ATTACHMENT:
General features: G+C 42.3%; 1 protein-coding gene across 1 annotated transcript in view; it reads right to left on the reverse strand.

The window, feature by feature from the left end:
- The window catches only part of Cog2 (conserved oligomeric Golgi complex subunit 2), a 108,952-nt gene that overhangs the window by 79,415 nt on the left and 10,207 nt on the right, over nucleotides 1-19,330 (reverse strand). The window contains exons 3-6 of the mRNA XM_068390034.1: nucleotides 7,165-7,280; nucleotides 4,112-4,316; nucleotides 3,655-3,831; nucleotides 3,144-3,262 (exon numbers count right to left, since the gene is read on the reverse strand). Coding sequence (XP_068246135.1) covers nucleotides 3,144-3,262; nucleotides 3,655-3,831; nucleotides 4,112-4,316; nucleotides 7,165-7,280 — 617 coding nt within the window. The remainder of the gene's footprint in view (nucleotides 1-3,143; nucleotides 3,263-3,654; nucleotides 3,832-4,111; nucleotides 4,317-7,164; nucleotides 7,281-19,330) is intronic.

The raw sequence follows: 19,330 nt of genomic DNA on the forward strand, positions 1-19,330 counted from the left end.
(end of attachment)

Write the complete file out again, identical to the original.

General features: G+C 42.3%; 1 protein-coding gene across 1 annotated transcript in view; it reads right to left on the reverse strand.

The window, feature by feature from the left end:
- The window catches only part of Cog2 (conserved oligomeric Golgi complex subunit 2), a 108,952-nt gene that overhangs the window by 79,415 nt on the left and 10,207 nt on the right, over nucleotides 1-19,330 (reverse strand). The window contains exons 3-6 of the mRNA XM_068390034.1: nucleotides 7,165-7,280; nucleotides 4,112-4,316; nucleotides 3,655-3,831; nucleotides 3,144-3,262 (exon numbers count right to left, since the gene is read on the reverse strand). Coding sequence (XP_068246135.1) covers nucleotides 3,144-3,262; nucleotides 3,655-3,831; nucleotides 4,112-4,316; nucleotides 7,165-7,280 — 617 coding nt within the window. The remainder of the gene's footprint in view (nucleotides 1-3,143; nucleotides 3,263-3,654; nucleotides 3,832-4,111; nucleotides 4,317-7,164; nucleotides 7,281-19,330) is intronic.

The raw sequence follows: 19,330 nt of genomic DNA on the forward strand, positions 1-19,330 counted from the left end.